Wednesday, May 12, 2010

Quick Thoughts on the UK Election

It is all over except for the shouting. David Cameron has jumped into  bed with Nick Clegg and anyone with a weak stomach had best turn their heads whilst the two politicians consummate their political marriage.

There is a sordid logic to these goings on. As the party with the most MPs the Tories had the easier path to Governance. The maths never did work for a Labour-Liberal Democrat coalition.

Still the election was not a rousing mandate for any of the parties involved. For the Tories to miss an absolute majority in a election  that had Gordon Brown front and center as main point of contention is amazing. The man was a super-toxic, shambolic mess of candidacy begging the public to please,  please, please put it out of its misery. After fourteen years of Labour governance the Party was running on fumes, totally devoid of new ideas. Despite this, Cameron failed to seal the deal. He found ways to put off the voters in odd ways.

The Liberal Democrats did not exactly cover themselves in glory. With the two-party duopoly laying eggs, Nick Clegg had a golden opportunity to emerge as a true third force in UK politics. Instead of gains his party managed to loose two seats. Talk about systemic problems for the Lib-Dems, they managed to face-plant even after Clegg had a barn-burner of a performance in the first televised UK debates.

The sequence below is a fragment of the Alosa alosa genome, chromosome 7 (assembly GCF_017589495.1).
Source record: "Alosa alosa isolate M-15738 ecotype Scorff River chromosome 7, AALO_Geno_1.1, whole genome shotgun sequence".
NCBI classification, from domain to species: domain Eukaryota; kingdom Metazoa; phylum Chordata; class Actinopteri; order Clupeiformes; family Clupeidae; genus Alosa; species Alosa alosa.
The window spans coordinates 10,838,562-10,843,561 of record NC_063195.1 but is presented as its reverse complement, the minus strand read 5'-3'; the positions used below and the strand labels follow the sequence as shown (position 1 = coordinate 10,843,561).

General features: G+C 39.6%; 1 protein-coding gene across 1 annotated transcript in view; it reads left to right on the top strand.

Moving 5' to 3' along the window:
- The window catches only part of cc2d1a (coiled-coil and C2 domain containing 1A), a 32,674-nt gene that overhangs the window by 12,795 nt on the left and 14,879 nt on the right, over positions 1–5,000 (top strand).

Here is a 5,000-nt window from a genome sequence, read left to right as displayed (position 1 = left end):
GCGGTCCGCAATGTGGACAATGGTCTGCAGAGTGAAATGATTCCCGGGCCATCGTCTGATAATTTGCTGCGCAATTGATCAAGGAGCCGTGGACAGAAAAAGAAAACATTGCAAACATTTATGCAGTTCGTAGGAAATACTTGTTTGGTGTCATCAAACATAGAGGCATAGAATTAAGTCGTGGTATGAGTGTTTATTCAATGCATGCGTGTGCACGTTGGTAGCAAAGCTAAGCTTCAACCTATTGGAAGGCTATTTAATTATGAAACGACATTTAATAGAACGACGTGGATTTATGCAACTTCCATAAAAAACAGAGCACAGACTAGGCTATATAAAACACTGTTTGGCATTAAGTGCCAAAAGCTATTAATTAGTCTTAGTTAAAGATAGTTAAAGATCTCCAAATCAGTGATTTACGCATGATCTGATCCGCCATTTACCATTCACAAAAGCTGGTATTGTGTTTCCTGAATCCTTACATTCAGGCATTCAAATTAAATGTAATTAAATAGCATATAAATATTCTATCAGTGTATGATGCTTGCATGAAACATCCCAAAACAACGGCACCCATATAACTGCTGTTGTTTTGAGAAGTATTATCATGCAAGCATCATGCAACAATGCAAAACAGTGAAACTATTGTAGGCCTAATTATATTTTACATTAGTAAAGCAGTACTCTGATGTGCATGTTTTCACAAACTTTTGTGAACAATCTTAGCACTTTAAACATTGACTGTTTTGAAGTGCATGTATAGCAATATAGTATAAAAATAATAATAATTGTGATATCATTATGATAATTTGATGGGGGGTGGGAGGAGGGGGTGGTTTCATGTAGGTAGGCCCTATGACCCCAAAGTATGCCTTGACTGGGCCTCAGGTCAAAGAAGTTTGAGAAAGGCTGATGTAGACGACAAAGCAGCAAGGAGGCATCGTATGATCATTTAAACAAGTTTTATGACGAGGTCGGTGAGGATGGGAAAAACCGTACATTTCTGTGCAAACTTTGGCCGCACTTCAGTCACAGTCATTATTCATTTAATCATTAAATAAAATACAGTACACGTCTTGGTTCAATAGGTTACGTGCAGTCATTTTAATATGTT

Basically all three major parties in the UK managed to loose.  Not the best of all possible outcomes.  Lurking in the background is the economy and the brutal business of righting the UK's ship of state. The government in power must now raise taxes and cut services to return the UK to fiscal sanity. Lots of pain for an electorate already in a foul mood.

The present coalition is a patchwork affair, a thing made of strips of rags, bits of string, fragments of wood, sealing wax, bubble gum and bailing wire. It is not going to survive the pressures of hard choices that need to be made.  Nine months or so from now the voters in the UK will go to the polls again. Labour, with a new leader, may come roaring back.

It is anybody's guess how this will all play out. One thing for sure UK politics is going to be very interesting for the next year or so; very interesting indeed.